Charge A Car's Five Buy Here, Pay Here Dealership Shopping Tips
Content Provided by AutoInfluence.com
Buy here, pay here dealerships can be intimidating. High-interest rates, due to bad credit, a selection of only used cars, and a whole new way of buying a car might put you off from the experience entirely. But, it doesn’t have to be that way. If you follow these five tips, not only will it make getting a car from a buy here, pay here dealership easier, it will also make it less stressful.
Which is what everyone — dealerships and consumers — both want for a car-buying experience. After all, the less stressed you are, the easier it makes their job. The easier their job, the more efficient they can be. It all comes full circle in the end.
- Learn the Car's Origin: I’m not saying all buy here, pay here dealerships are untrustworthy. Nor am I saying all of them are trustworthy. But just like any used car purchase, you’ll want to learn the origin of the car before purchasing it. The shopping process might be done differently, but there is nothing against looking at a CarFax report to learn about any mechanical trouble the car has experienced, or accidents it might have encountered. Therefore, you’ll want to make sure you check that out. If the dealership refuses to show you a vehicle history or CarFax report, then walk away and look for one that will.
- Get in Inspected Independently: Same goes for an independent mechanic inspecting your prospective purchase – if the dealership won’t let you test drive the vehicle so you can see firsthand that the vehicle is in good condition, then don’t buy it. Chances are, the dealership is trying to hide something. Hey, it’s not just buy here, pay here dealerships that would do this. There are plenty of unscrupulous used car lots out there as well.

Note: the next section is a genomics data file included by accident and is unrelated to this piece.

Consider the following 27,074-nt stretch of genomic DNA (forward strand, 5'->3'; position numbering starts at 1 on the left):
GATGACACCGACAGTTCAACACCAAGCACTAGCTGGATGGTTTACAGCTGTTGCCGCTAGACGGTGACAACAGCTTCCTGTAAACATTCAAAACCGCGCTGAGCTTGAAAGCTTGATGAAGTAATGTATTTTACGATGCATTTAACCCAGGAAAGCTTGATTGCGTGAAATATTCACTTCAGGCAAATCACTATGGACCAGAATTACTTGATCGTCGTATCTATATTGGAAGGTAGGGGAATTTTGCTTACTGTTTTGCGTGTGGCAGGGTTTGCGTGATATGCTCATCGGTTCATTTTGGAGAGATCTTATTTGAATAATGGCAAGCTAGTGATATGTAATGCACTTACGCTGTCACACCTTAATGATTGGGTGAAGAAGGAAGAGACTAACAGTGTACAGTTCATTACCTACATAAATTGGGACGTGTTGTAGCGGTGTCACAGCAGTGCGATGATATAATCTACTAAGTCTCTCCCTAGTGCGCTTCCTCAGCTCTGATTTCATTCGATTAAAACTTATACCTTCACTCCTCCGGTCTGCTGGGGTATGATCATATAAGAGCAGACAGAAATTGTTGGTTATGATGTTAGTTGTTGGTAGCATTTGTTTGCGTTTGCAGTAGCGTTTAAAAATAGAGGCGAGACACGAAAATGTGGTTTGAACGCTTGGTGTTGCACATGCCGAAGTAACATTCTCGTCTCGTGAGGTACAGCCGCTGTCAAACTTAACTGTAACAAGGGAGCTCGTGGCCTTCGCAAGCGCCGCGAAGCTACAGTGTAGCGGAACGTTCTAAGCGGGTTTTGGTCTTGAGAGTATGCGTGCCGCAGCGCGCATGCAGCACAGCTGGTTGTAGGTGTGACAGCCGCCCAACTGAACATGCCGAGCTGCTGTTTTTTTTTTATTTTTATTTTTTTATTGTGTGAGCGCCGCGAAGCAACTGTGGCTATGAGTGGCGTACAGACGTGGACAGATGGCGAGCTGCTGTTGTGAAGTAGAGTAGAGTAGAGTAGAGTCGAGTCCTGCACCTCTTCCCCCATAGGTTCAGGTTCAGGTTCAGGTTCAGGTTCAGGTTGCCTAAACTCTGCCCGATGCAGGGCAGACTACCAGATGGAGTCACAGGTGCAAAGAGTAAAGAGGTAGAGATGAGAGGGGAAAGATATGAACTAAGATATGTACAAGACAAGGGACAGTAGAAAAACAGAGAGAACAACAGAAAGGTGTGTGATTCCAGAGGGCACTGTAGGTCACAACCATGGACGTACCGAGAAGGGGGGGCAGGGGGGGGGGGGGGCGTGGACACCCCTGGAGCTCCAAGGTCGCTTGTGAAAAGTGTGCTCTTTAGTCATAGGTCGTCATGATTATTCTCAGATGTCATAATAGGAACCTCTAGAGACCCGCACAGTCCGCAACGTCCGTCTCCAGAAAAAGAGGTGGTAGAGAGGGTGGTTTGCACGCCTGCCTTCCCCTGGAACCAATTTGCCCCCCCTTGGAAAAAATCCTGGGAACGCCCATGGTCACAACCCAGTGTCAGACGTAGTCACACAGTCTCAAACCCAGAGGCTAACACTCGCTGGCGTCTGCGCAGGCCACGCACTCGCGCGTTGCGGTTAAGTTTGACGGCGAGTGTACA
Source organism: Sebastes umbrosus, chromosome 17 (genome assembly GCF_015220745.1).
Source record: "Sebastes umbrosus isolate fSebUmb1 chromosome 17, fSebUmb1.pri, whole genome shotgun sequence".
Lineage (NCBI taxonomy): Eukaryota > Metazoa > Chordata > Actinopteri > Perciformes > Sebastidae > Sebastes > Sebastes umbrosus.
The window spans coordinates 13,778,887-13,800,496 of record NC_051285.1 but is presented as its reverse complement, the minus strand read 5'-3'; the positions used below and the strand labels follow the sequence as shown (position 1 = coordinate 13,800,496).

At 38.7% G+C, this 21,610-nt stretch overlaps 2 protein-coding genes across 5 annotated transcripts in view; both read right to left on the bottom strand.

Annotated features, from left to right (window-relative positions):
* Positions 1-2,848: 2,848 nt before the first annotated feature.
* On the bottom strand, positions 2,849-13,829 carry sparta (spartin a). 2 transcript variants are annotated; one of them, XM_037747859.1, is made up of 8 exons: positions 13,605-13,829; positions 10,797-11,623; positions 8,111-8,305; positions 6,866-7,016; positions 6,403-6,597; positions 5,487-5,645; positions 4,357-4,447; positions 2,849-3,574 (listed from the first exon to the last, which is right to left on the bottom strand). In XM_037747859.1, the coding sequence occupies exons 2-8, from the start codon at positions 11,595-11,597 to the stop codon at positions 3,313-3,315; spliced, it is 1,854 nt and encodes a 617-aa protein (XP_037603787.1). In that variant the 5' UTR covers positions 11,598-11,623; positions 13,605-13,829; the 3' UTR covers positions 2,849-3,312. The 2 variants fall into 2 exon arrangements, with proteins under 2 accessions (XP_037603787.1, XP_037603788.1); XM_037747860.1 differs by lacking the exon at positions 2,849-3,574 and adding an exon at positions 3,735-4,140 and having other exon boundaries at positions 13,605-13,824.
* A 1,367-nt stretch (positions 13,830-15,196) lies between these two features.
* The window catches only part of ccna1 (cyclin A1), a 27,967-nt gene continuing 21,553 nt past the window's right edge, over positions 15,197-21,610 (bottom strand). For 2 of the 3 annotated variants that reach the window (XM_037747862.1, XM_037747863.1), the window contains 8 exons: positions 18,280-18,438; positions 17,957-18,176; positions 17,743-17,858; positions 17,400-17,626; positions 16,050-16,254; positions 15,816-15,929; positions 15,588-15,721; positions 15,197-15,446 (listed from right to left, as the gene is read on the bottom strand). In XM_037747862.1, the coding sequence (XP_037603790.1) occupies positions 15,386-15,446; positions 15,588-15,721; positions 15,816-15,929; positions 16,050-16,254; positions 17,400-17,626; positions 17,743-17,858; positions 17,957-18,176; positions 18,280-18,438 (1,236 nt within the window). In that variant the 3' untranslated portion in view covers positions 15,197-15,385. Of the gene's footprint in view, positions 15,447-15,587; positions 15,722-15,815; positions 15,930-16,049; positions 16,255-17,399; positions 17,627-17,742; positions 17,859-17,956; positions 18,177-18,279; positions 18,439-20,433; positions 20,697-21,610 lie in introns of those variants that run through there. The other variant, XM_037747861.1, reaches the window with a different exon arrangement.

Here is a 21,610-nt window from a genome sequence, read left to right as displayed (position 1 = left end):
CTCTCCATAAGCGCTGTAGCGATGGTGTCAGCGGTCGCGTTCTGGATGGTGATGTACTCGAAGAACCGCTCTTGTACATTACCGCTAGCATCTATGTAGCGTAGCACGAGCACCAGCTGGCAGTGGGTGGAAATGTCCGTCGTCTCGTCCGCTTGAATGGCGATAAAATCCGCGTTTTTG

- Short Term Financing is Key: Although it will be hard to negotiate terms because of your poor credit, still shoot for short term financing. That doesn’t mean a smaller amount with increased frequency of payments — you’ll already be paying bi-weekly, most likely — but I mean short-term financing of a relative low bi-weekly payment over the course of 32 months instead of 64. That way, you keep the interest rate down and save yourself some money.
- Pay a Larger Downpayment in Cash: One of the best ways to reduce your payments? Simple! Pay a larger down payment in cash first. Just like “standard” car buying, the more you pay upfront, the more you reduce the overall loan term. Aim for at least 20%, and if the BHPH dealer requests more than that, consider it a good thing. Just make sure to negotiate short term financing if you are paying more than average on a down payment. This way, you’ll know for a fact the down payment actually put a dent in the overall price of the car.
- Get What you Need - Not Want: Finally, get what you need — not what you want. If your budget is $14,000 and you find a used car that works for $7,000, then buy that one. Don’t get one that’s more expensive simply because it has heated seats or leather upholstery. Take that chunk of change you saved and put a big down payment on the cheaper car, and put the rest in the bank to help with repairs or get a jump start on paying off your loan. Eventually, your credit score will go up if you’re good with making the bi-weekly payments in cash (which is how most BHPH dealers take payments). Then, you can refinance the loan, pay that car off quicker, and upgrade to a new one.